oa Africa Insight - Sub-Saharan Africa and the population issue: the cases of Kenya and Swaziland

Volume 15, Issue 4
  • ISSN : 0256-2804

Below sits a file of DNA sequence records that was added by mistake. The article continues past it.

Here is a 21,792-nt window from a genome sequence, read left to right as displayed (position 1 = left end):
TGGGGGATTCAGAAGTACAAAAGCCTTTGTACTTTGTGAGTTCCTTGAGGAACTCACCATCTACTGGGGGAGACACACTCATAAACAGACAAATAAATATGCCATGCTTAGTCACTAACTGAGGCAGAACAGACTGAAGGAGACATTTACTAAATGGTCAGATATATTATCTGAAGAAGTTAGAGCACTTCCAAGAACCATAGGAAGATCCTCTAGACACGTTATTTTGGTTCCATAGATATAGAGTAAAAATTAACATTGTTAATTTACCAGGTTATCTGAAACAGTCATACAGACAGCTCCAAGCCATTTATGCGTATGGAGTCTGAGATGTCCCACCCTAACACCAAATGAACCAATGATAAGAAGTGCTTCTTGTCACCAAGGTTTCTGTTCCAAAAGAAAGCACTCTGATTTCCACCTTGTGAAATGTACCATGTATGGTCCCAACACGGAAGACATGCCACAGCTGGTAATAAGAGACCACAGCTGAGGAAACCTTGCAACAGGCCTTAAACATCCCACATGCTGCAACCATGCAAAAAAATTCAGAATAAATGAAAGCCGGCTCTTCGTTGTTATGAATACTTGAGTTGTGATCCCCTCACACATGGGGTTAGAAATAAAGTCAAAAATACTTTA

The theme of the World Development Report for 1984 is population change and its links with development. The report concludes that for some countries development may not be possible at all unless slower population growth can be achieved soon. The position in sub-Saharan Africa (excluding South Africa) is generally more serious than elsewhere in the world. The report states: Sub-Saharan Africa has the fastest population growth rate and the highest fertility (births per woman) in the world. Between 1970 and 1979 population increased at 2,7 per cent a year, up from 2,5 per cent a year during the 1960s. In a few East African countries population is growing at 4 per cent or more a year Of the thirty-three sub-Saharan countries with more than 1 million people, thirty have a total fertility rate of 6 or more. Kenya, Rwanda and Zimbabwe have fertility rates of 8 or more. Probably fewer than 10 per cent of married women of reproductive age are using modern contraception. Sub-Saharan Africa is the only region in which fertility has not begun to fall, and in which population growth is expected to accelerate in the next decade. Indeed, the prospects for much of sub-Saharan Africa will be particularly grave.

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